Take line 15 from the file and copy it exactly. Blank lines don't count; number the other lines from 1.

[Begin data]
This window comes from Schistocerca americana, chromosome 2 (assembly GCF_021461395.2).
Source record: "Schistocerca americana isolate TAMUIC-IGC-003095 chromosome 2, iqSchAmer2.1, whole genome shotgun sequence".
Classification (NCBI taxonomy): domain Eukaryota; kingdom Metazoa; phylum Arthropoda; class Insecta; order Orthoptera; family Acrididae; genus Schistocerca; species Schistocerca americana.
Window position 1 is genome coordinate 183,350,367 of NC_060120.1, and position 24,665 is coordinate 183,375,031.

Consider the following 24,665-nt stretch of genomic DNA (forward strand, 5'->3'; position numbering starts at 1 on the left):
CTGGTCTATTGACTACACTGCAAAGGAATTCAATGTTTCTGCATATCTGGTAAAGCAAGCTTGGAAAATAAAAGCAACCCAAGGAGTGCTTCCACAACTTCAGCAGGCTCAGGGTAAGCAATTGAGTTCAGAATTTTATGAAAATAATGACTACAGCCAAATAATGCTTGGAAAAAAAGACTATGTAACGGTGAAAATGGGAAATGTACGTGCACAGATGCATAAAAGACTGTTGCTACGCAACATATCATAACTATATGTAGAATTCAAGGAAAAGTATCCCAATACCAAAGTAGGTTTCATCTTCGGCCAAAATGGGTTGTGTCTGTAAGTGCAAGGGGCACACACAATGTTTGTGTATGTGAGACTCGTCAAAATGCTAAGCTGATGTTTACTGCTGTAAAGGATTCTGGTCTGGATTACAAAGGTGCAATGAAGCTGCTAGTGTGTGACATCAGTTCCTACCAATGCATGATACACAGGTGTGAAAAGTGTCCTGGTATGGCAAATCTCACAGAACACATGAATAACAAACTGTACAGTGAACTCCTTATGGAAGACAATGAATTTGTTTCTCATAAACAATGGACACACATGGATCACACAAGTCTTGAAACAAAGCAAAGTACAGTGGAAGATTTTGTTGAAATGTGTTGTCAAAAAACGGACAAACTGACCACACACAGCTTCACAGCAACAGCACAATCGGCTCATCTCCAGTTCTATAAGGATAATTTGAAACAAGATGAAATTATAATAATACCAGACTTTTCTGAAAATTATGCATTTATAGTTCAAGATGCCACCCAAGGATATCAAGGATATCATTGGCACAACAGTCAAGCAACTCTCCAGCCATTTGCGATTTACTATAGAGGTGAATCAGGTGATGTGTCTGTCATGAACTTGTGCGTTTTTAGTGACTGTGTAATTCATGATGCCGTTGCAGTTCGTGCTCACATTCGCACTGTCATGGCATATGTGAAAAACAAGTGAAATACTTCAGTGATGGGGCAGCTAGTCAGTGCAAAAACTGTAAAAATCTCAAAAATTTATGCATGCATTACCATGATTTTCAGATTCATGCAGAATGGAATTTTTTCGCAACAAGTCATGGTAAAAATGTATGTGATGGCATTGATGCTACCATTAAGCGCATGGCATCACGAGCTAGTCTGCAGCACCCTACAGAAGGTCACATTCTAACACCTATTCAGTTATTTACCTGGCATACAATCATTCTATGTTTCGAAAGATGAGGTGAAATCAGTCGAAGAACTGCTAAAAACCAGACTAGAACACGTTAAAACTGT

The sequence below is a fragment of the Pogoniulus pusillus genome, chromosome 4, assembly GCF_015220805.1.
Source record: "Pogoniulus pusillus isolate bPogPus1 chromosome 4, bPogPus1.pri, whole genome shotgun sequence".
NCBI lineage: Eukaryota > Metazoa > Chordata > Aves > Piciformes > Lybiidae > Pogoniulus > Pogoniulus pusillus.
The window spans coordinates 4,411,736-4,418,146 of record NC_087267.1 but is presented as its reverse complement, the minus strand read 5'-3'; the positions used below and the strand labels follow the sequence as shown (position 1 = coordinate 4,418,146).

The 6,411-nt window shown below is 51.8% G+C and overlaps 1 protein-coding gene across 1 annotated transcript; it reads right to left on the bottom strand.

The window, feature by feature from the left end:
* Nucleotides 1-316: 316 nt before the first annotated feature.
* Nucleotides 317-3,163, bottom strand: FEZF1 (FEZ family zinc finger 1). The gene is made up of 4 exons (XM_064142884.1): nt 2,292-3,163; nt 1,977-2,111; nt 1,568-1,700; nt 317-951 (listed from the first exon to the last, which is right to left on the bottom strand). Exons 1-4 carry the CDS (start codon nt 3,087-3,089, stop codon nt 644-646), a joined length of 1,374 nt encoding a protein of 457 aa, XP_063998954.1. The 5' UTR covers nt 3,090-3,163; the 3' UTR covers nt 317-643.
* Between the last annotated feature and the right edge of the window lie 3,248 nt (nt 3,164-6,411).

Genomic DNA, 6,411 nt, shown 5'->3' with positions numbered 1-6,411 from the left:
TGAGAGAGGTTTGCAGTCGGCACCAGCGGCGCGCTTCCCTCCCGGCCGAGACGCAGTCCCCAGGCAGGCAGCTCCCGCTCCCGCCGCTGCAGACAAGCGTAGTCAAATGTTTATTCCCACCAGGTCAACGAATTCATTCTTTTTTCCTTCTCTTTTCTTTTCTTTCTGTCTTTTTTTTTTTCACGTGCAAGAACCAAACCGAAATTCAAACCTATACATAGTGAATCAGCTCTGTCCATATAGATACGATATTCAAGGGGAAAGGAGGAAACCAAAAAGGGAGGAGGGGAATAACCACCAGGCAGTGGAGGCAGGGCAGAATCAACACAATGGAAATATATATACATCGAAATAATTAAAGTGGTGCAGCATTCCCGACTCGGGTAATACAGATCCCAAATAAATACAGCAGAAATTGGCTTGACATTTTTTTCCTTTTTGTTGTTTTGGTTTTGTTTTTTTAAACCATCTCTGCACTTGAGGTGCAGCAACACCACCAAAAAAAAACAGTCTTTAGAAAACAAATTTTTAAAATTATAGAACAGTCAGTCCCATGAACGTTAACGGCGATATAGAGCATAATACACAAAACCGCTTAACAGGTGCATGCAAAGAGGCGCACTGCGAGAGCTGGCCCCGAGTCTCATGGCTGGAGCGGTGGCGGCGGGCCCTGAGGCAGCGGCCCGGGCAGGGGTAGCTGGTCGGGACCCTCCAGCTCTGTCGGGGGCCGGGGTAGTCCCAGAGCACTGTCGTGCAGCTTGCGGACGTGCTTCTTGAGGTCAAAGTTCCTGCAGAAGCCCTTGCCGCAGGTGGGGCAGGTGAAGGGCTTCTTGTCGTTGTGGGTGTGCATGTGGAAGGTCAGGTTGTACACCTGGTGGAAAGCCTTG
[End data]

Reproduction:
* Between the last annotated feature and the right edge of the window lie 3,248 nt (nt 3,164-6,411).